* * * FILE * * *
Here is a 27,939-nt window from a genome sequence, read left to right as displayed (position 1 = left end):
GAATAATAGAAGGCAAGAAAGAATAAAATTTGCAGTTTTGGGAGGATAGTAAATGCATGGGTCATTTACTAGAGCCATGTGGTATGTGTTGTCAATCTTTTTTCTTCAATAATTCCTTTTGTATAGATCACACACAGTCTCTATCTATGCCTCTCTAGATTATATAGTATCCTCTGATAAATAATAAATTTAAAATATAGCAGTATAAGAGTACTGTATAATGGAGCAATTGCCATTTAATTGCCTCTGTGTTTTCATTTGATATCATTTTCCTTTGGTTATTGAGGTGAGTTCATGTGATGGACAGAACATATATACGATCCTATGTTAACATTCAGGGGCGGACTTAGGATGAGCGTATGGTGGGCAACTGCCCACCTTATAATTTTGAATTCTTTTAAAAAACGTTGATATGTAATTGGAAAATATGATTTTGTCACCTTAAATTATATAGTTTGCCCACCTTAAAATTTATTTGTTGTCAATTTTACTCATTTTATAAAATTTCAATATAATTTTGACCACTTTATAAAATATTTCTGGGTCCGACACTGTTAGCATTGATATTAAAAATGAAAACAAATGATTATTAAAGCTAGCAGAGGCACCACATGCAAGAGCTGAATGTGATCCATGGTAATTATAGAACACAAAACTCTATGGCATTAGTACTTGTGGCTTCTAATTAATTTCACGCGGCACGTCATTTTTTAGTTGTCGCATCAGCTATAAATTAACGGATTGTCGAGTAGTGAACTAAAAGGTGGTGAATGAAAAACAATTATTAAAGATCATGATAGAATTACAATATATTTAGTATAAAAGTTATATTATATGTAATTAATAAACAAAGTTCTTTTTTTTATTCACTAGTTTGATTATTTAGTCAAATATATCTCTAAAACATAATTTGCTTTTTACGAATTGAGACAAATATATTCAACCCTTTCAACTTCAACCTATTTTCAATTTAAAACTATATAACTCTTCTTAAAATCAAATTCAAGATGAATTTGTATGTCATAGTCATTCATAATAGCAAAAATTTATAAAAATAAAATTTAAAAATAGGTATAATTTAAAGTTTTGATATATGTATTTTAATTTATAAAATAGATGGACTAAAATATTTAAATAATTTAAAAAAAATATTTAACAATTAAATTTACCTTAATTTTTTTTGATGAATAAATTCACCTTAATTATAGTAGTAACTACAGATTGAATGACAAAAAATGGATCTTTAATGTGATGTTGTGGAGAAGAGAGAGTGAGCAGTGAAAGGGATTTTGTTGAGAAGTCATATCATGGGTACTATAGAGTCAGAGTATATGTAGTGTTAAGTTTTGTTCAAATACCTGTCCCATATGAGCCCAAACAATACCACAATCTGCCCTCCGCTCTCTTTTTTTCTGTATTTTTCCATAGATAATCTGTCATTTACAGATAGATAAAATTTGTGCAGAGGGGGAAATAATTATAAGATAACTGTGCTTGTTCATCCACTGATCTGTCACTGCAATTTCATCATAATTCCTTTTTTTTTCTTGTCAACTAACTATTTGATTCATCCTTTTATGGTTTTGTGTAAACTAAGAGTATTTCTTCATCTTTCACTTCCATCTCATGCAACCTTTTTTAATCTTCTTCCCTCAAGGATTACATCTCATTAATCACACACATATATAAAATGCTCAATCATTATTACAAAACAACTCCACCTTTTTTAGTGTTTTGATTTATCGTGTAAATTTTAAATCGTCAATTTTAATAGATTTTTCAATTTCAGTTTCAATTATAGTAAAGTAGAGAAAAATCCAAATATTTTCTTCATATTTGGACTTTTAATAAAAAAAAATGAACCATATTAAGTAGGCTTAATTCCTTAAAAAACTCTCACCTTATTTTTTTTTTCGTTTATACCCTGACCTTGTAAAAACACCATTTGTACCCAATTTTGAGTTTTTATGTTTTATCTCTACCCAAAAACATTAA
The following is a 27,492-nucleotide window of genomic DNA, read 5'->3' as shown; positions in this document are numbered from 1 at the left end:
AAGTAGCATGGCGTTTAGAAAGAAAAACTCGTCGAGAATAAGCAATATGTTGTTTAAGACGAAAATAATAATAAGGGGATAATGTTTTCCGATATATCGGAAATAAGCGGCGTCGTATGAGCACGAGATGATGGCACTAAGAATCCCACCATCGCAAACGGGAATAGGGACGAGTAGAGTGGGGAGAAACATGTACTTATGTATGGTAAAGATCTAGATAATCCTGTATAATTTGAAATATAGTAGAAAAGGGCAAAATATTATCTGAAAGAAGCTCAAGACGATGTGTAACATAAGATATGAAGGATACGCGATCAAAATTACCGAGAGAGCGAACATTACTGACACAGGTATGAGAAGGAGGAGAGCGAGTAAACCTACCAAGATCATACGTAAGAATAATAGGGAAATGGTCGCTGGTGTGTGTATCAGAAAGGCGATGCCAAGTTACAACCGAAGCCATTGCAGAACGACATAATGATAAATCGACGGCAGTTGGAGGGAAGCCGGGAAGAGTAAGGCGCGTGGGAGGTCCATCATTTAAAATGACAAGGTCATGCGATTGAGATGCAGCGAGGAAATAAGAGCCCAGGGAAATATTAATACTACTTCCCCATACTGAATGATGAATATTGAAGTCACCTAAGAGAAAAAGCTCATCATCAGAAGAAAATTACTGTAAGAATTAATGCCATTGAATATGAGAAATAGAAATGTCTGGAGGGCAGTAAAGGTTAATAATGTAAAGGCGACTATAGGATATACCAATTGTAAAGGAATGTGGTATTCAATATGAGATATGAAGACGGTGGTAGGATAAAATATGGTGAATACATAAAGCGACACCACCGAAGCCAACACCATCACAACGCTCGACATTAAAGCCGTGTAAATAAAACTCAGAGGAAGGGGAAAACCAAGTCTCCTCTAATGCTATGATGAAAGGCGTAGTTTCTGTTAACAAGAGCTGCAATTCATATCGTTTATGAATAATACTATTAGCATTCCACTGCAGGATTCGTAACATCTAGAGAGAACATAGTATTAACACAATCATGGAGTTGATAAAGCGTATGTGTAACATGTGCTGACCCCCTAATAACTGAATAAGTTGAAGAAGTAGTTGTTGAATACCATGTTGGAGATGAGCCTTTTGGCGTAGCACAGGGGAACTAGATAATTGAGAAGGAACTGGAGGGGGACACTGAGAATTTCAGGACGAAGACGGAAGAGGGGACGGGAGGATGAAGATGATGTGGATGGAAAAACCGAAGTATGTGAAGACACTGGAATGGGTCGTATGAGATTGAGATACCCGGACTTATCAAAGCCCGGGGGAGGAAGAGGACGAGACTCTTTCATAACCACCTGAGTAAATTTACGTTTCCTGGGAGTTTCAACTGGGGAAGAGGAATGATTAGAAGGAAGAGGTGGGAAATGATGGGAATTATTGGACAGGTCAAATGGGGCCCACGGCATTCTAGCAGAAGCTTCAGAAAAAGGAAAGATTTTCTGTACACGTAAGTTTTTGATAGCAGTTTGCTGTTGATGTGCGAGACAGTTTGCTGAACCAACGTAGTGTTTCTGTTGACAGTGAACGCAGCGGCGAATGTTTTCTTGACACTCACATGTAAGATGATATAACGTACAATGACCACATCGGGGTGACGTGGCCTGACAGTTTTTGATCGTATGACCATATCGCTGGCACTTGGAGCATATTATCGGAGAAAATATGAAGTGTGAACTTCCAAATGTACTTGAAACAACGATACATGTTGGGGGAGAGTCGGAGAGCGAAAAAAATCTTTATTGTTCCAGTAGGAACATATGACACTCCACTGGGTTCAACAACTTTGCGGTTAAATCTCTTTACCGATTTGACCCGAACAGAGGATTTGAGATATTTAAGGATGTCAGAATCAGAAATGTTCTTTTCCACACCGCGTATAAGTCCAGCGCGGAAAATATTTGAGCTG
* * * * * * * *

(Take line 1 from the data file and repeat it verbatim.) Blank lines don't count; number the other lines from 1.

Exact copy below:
Here is a 27,939-nt window from a genome sequence, read left to right as displayed (position 1 = left end):